Sunday, November 25, 2012

Talking With Joss Landry

My guest today is Joss Landry, author of the romantic suspense novel, Mirror Deep. I had the pleasure to read Mirror Deep in its infancy, so I'm delighted to see it published. Joss and I have encouraged each other for years, and it's my pleasure to have her here.
 

About Mirror Deep:
Danger and romance roll like thunder through horse whisperer Kat Bonner’s world, when a known felon comes to the ranch to drop a bomb about her past. Kat turns to Pierce for help; the same Pierce who bucks her every chance he gets, and whose feverish investigation lands them in trouble with the law and directly in the path of a serial killer.

Mystery deepens, fraught with wrong turns, bumbling detectives, old murders, and Kat’s doppelganger no one sees but her, just as she never sees the change in Pierce’s feelings toward her, brewing, mounting, until she can no longer deny them.

Hi Joss, thank you for taking time to talk to us. I know you've been writing for at least a few years, since we met on an online writer's site. How long have you been writing, and how did you start?
Diaries, when I was young, written in long hand. Never had to hide them as no one could read my handwriting, not even me.  I used to write poetry, along with my deepest thoughts to see where they would take me…

What do you like best about writing?
I like bringing people to life, stepping into their world and getting to know them and their story. Pure escapism at its best. When the kids were young and life became hectic, every now and then they would hear me say… “Quick, I’ve got to get into someone else’s life…”

How did you come up with the title of your book?
Surprisingly enough, a premise comes to me for a story, usually very early morning. Sometimes, it’s during the course of the day, when something flicks my imagination. I know it’s a real vein when the plot explodes, the characters are vivid and have names already, and there is a title that flashes through my mind. The surprising part is that I’ve never changed a title. A lot of editing goes on from the time the book is conceived, but the title never changes.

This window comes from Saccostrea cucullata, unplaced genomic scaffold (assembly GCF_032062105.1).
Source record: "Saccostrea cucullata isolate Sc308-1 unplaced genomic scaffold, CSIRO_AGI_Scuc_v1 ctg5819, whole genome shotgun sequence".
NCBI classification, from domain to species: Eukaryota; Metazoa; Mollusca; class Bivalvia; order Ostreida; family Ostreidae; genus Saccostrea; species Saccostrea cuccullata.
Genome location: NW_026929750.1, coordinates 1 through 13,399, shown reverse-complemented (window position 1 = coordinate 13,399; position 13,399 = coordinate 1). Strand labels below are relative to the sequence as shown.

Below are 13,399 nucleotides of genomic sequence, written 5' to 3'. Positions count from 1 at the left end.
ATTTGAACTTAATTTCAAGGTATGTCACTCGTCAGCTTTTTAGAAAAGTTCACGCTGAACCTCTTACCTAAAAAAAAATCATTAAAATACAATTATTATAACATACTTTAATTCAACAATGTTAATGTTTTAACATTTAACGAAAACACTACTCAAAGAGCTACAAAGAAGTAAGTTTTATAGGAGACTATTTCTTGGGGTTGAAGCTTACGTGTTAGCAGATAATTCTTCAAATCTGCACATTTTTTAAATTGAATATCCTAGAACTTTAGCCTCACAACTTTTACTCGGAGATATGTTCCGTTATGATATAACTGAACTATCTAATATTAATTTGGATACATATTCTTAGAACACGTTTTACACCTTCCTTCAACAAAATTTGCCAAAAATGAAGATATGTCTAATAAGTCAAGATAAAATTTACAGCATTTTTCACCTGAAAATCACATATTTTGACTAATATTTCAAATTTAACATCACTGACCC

Yes, and it all takes time. Do you have another job outside of writing?

Yes, I do—a day job. Not that I am ungrateful. It’s a wonderful job. I provide answers for clients via e-mail, and from home, in the telecommunication field. Everything from billing queries, to problems with technology, to a gamut of help and questions they need me to answer. 

Do you outline, write by the seat of your pants, or let your characters tell you what to write?
First thing I do is write a short synopsis, using any random order that pictures are thrown at me. Naturally, because I see pictures, the first thing I do after I’ve written down the ideas is hunt for character photos to find the people I’ve just encountered in my mind. I find them online. Then I write 5 pages of data on the main characters, everything from astrological signs to likes and dislikes and favorite foods, favorite sports… on everything. I write history on them and lineage, parents, family, friends, education… Every single person that comes on board, no matter how trivial their role, has at least one page. This is my outline. Then I allow my characters free rein within the story.

When you start a new book, do you know what the entire cast will be?
Absolutely. There are other secondary characters that arrive along the way. But the main characters are all there.

I’m constantly on the lookout for new names. How do you name your characters?
Again, it’s odd, but the names come as easily to me as does the book’s title. I never change their names and… that’s who they are. Katherine Bonner. I saw her, and I saw Pierce, her second cousin. He was also a Bonner. The name of the ranch was there. Bonner-Willow. Actually, the only thing I changed in the book was the fact that in the beginning, Kat and Pierce were first cousins. I changed that to second cousins, which made more sense since Pierce and Kat’s fathers, Bill and Franklin are quite different.

Are any of your characters inspired by real people? Who?